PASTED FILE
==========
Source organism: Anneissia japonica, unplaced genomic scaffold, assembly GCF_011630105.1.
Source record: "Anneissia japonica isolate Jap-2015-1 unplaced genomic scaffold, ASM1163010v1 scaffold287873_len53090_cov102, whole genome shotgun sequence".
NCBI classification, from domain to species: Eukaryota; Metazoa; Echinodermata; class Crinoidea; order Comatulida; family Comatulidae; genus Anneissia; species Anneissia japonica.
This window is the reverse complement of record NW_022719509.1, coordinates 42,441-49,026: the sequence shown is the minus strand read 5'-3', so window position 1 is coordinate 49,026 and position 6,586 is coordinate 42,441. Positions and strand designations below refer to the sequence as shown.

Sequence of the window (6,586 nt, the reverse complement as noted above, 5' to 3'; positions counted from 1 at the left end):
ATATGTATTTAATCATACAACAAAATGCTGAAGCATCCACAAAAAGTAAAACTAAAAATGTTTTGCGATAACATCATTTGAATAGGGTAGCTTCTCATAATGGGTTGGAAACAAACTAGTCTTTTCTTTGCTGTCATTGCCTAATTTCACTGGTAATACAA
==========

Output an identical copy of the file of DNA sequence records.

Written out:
Source organism: Anneissia japonica, unplaced genomic scaffold, assembly GCF_011630105.1.
Source record: "Anneissia japonica isolate Jap-2015-1 unplaced genomic scaffold, ASM1163010v1 scaffold287873_len53090_cov102, whole genome shotgun sequence".
NCBI classification, from domain to species: Eukaryota; Metazoa; Echinodermata; class Crinoidea; order Comatulida; family Comatulidae; genus Anneissia; species Anneissia japonica.
This window is the reverse complement of record NW_022719509.1, coordinates 42,441-49,026: the sequence shown is the minus strand read 5'-3', so window position 1 is coordinate 49,026 and position 6,586 is coordinate 42,441. Positions and strand designations below refer to the sequence as shown.

Sequence of the window (6,586 nt, the reverse complement as noted above, 5' to 3'; positions counted from 1 at the left end):
ATATGTATTTAATCATACAACAAAATGCTGAAGCATCCACAAAAAGTAAAACTAAAAATGTTTTGCGATAACATCATTTGAATAGGGTAGCTTCTCATAATGGGTTGGAAACAAACTAGTCTTTTCTTTGCTGTCATTGCCTAATTTCACTGGTAATACAA